Wolves in Idaho Poisoned by Deadly 1080

Defenders Offers Reward for Information

(01/31/2000) - Defenders of Wildlife today reacted to the news that wildlife in Idaho are being illegally poisoned by offering a $2500 reward in conjunction with the U.S. Fish and Wildlife Service (FWS) for information leading to the arrest and conviction of those responsible. Four animals, including two federally endangered wolves, a fox, and a rancher’s dog, have been killed on federal forest land in this area within the last year.

“I can think of no more cowardly act than to indiscriminately spread poison baits so that animals will ingest them and die," said Rodger Schlickeisen, President of Defenders of Wildlife. “Not only are the individuals responsible for these acts killing endangered wildlife, they’re also endangering any animal that comes in contact with the poison, including house pets and possibly even children."

The FWS’s National Forensics Lab in Oregon performed necropsies on the two wolves recovered from the Panther Creek and Myers Cove area, and confirmed 1080 poisoning as the cause of death. Officials warned that 1080 poisoning could affect any species, including humans, that come in contact with it by ingestion or through wounds or skin abrasions. Livestock owners and outdoor enthusiasts are being warned to be extra cautious when in this region of Idaho.

Defenders worked diligently to ban 1080 use in the 1970's and later in the 1980's because of the cruel and unusual manner in which it kills. 1080 is one of the most deadly poisons in the world. Odorless and tasteless, it effects the cardiac and central nervous systems and causes convulsions, vomiting, spinal pressure, renal failure, and eventual organ failure. 1080 is deadly to humans, and there is no known antidote.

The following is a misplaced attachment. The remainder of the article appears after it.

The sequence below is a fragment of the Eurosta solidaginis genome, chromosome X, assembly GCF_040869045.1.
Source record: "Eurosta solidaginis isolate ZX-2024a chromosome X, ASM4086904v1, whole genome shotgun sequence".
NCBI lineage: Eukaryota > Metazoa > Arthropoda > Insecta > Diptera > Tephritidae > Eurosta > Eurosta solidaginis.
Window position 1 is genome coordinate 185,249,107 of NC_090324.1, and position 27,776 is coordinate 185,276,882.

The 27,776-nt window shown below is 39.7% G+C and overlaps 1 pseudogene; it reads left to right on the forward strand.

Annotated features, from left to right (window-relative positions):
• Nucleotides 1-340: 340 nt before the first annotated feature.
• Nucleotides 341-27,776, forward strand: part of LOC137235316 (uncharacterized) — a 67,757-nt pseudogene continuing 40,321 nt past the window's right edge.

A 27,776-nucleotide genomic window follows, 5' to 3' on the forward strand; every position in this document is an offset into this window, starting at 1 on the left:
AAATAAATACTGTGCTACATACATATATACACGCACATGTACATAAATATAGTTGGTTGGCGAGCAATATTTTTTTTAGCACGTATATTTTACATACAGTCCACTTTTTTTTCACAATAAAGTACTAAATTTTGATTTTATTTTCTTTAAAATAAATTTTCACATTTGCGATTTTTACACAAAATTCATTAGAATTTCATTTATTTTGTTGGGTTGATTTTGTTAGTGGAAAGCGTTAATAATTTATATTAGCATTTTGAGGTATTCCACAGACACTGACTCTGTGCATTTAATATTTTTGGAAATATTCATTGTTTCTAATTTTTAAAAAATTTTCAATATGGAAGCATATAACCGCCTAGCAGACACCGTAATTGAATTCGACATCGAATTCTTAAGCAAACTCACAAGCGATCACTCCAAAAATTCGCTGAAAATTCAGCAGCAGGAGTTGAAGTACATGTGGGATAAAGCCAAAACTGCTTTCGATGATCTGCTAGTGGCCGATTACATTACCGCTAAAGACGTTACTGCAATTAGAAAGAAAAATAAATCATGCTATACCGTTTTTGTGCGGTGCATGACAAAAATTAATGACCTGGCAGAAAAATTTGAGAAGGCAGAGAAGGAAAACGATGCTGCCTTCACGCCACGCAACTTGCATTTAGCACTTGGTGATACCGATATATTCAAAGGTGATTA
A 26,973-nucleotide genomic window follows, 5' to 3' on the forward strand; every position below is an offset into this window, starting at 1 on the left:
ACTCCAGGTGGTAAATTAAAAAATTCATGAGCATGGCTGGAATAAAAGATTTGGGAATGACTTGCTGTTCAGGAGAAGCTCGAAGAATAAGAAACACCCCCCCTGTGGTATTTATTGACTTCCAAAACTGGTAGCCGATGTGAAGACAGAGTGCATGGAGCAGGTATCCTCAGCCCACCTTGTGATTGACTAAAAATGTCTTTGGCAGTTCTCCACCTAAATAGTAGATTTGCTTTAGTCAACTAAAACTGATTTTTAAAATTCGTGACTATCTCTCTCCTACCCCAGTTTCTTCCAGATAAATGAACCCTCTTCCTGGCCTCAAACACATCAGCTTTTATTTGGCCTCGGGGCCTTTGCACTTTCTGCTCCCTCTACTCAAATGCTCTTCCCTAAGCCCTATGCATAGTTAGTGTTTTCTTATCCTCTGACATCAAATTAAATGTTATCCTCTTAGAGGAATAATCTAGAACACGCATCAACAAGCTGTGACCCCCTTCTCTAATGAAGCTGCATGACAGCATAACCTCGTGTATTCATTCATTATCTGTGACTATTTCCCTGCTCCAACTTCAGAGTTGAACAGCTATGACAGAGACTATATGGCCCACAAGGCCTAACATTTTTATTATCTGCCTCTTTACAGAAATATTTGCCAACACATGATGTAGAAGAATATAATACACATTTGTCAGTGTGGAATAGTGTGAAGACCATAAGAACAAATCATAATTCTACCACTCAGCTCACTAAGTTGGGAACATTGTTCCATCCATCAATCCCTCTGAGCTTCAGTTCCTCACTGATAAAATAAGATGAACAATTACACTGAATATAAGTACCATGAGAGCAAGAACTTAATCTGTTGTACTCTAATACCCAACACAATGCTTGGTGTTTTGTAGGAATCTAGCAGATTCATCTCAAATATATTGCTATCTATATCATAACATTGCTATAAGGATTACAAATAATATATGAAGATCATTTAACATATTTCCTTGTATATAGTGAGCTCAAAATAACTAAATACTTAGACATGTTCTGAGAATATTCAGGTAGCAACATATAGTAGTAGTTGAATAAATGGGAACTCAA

“The recent anti-wolf propaganda and wolf smear campaigns being run by the American Farm Bureau Federation and the National Cattleman’s Beef Association certainly may have served as a catalyst for illegal actions such as this," said Schlickeisen. “You can’t go around spreading false information about wolves and then claim no responsibility when things like this happen. We hold these two agricultural associations just as responsible as whoever is doing the actual poisoning."

In the two weeks following a Denver appeals court decision to allow the wolves in Yellowstone National Park and central Idaho to remain, numerous regional newspapers in Idaho, New Mexico, and Arizona carried anti-wolf letters, opinion pieces, and articles, many by representatives of the Farm Bureau, Cattleman’s Association, and allied organizations such as the Paragon Foundation. Defenders charges that such inflammatory and unfounded information is, in part, responsible for the recent Idaho poisonings.

“The information being offered by these anti-wolf groups is just plain wrong," said Bob Ferris, Vice President for Species Conservation at Defenders. “They’re attacking us, they’re attacking our compensation program through which we have bent over backwards to address the concerns of the ranching community, and now someone is attacking the wolves."

Defenders of Wildlife maintains its $200,000 Wolf Compensation Trust to compensate ranchers for losses due to wolves. Established in 1987, the Trust now covers Arizona and New Mexico, Yellowstone, central Idaho, and expanding areas where wolves are starting to disperse out of reintroduction areas.

In addition to compensation, Defenders has been working on preventative measures such as paying cowboys to ride herd, purchasing guard dogs, and buying and installing electric fences. Defenders also has contributed more than $20,000 for research on techniques to prevent wolf predation on domestic livestock.

“It’s one thing to disagree with us about wolf reintroduction," said Schlickeisen. “But it’s a whole other ballgame when you start using a highly dangerous and illegal substance to kill endangered species. We will offer our reward and whatever other assistance we can provide until those responsible are caught."

Killing an endangered species is punishable by law, with a penalty of up to one year in jail and a maximum fine of $100,000.



Cat Lazaroff, (202) 772-3270